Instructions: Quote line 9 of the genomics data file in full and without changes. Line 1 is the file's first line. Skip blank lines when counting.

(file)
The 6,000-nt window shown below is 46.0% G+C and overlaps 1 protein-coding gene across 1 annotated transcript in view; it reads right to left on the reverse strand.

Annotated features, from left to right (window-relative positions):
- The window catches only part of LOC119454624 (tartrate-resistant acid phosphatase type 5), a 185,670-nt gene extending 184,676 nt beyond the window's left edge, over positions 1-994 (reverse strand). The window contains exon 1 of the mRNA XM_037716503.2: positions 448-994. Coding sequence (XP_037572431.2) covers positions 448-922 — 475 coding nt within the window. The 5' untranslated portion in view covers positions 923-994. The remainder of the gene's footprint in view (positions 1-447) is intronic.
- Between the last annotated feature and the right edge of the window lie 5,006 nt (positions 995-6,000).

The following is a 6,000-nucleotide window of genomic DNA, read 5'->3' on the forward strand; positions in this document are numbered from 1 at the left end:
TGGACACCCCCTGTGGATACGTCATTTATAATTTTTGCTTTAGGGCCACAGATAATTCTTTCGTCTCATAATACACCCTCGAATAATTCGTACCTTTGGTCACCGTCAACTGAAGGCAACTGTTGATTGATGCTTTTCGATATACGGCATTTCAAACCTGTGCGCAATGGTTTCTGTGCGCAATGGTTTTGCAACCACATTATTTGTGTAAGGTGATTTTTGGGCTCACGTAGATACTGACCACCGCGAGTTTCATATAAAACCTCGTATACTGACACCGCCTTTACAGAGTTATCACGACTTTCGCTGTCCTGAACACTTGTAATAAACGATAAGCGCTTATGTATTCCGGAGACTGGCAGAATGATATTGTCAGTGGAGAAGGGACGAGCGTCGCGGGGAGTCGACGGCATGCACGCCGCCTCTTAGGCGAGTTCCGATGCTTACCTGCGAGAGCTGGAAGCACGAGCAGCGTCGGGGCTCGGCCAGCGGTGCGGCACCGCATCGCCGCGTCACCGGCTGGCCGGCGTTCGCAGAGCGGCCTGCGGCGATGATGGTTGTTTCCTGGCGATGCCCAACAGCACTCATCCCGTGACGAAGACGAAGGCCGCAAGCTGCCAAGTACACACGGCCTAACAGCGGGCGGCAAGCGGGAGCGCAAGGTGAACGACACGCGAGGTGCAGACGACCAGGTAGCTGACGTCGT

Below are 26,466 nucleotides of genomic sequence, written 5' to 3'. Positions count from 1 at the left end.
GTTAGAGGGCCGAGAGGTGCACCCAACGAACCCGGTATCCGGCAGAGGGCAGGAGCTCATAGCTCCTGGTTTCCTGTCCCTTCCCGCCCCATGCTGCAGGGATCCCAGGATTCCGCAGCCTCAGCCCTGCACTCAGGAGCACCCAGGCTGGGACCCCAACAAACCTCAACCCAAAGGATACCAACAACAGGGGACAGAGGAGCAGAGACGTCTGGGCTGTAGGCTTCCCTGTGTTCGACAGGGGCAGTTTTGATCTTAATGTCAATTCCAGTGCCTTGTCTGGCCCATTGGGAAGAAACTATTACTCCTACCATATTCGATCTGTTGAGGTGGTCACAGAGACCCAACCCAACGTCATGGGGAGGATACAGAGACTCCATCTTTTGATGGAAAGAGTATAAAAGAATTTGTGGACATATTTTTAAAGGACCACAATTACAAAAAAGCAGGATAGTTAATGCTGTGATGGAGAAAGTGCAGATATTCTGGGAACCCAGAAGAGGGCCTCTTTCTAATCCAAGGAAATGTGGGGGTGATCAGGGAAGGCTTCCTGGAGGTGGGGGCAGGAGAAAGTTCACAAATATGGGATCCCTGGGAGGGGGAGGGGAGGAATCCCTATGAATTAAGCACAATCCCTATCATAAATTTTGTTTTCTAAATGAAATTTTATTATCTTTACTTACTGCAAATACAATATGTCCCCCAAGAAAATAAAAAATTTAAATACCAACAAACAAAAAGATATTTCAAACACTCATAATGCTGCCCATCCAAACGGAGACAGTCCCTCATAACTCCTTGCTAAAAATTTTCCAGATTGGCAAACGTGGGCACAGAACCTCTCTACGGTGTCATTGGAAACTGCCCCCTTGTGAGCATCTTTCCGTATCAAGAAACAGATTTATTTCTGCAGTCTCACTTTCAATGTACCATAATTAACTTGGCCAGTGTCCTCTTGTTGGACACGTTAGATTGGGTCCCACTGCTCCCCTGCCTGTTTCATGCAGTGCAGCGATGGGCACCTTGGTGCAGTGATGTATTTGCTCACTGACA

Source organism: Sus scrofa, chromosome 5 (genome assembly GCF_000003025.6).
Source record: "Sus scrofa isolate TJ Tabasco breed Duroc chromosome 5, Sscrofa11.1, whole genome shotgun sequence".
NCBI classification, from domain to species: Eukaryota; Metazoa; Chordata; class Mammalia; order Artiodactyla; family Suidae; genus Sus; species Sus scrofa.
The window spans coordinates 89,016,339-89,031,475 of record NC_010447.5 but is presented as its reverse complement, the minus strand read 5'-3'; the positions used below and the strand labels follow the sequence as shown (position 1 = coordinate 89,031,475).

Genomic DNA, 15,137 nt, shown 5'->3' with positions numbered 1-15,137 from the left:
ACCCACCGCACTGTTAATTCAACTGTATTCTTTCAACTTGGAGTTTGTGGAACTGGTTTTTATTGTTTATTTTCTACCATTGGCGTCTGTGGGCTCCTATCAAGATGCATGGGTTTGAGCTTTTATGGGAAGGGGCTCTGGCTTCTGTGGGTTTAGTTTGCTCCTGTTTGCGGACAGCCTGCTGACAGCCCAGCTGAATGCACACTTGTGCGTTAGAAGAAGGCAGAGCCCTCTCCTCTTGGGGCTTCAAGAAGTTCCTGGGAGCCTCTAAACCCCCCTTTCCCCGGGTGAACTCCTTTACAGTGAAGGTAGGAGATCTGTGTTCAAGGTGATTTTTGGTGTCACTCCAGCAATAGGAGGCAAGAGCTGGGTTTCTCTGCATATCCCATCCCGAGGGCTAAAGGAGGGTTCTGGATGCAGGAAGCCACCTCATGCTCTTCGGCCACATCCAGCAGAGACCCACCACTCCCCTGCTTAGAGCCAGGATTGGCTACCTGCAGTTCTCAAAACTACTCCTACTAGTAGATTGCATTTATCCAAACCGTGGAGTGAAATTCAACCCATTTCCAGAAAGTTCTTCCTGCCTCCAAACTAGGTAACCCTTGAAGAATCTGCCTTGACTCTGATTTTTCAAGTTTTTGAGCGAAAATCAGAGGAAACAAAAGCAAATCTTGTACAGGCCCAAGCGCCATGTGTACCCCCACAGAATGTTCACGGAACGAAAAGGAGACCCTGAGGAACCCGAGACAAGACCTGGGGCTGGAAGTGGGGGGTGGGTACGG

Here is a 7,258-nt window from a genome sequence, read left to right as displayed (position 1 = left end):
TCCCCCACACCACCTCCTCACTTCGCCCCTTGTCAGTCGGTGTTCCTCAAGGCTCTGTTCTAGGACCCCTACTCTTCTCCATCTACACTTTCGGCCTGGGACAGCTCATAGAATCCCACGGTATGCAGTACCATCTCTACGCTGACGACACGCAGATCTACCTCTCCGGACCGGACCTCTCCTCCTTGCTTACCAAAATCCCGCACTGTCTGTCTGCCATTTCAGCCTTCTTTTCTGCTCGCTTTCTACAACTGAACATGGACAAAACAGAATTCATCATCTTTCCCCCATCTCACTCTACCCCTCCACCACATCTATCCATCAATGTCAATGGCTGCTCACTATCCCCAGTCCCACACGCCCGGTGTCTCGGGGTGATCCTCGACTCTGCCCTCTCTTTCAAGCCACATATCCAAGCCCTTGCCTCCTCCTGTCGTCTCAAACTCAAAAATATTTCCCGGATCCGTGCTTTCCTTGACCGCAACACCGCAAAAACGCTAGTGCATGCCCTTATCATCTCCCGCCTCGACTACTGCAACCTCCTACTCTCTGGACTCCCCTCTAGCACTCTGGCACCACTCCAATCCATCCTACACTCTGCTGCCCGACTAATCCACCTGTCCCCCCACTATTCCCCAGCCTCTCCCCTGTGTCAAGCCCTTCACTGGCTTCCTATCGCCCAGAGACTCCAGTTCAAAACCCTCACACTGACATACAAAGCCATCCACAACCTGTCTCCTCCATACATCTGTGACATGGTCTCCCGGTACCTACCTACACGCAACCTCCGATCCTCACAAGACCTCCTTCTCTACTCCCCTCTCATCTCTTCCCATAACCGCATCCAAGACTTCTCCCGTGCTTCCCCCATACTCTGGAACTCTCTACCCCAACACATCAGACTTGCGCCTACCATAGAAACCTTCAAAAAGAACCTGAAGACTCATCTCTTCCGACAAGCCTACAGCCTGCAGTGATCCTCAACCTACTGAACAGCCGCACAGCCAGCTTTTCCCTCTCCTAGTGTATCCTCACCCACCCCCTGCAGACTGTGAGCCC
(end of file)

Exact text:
Source organism: Sus scrofa, chromosome 5 (genome assembly GCF_000003025.6).